Friday, February 26, 2016

Uncertain future for one of world's oldest urban farms

Driving into Istanbul from Atatürk Airport, the crumbling fortifications along the Marmara Sea demarcate where the historic, pre-sprawl city begins. But though they may evoke oohs and ahhs out the window, few visitors venture back to explore the 1,500-year-old city walls on foot.

My first time walking the 6.5-kilometer length of the walls was full of surprises: homing pigeons for sale in a parking lot, spectacular (if precarious) views, a livestock market for Kurban Bayramı (Eid al-Adha) sacrifice animals. Most striking of all were the gardens: lush plots of fruits and vegetables squeezed between the walls and the modern highway that now loops outside it. Years later, urban redevelopment has transformed or rendered inaccessible many areas along the walls, but some of the market gardens (called bostan in Turkish) remain, a last vestige of an ancient urban agricultural tradition.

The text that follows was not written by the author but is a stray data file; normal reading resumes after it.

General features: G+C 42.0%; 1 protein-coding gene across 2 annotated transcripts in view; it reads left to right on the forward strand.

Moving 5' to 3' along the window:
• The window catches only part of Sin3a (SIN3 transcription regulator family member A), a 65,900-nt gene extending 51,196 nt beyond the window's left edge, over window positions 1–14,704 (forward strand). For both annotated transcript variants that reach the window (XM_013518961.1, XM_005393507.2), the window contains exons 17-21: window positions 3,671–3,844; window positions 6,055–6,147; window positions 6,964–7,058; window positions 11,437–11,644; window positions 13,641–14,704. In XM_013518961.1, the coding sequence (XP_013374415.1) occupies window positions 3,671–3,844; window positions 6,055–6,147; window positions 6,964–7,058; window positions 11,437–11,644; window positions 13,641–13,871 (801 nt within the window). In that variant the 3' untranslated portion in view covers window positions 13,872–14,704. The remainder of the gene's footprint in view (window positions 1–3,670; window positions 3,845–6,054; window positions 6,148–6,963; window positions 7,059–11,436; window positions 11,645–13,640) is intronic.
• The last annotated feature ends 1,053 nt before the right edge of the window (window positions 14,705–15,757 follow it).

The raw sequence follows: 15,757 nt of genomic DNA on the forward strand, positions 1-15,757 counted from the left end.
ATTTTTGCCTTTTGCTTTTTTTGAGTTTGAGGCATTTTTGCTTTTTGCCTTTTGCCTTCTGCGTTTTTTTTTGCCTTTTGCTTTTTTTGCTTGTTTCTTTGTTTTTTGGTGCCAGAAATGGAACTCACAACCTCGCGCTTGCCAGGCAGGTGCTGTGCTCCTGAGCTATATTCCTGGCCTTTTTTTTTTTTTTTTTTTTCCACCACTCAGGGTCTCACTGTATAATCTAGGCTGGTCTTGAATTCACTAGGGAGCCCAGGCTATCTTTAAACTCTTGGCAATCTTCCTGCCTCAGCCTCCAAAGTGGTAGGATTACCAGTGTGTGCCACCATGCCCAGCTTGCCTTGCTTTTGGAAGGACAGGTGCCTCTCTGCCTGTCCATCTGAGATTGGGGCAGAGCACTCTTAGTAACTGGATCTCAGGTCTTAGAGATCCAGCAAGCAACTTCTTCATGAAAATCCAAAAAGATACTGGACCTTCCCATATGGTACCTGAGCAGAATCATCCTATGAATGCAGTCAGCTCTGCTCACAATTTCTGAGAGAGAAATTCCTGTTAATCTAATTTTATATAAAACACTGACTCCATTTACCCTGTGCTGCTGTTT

I've written previously about the Yedikule bostan by the city walls for The Atlantic's City Lab, and about other examples of urban agriculture in Istanbul for Culinary Backstreets and Zester Daily. A new threat to the Yedikule bostan early this year prompted me to take a deeper look at the gardens' past, present, and future.

Read my new article, "In Istanbul's Ancient Gardens, A Battle for Future Harvests," in Yale Environment 360

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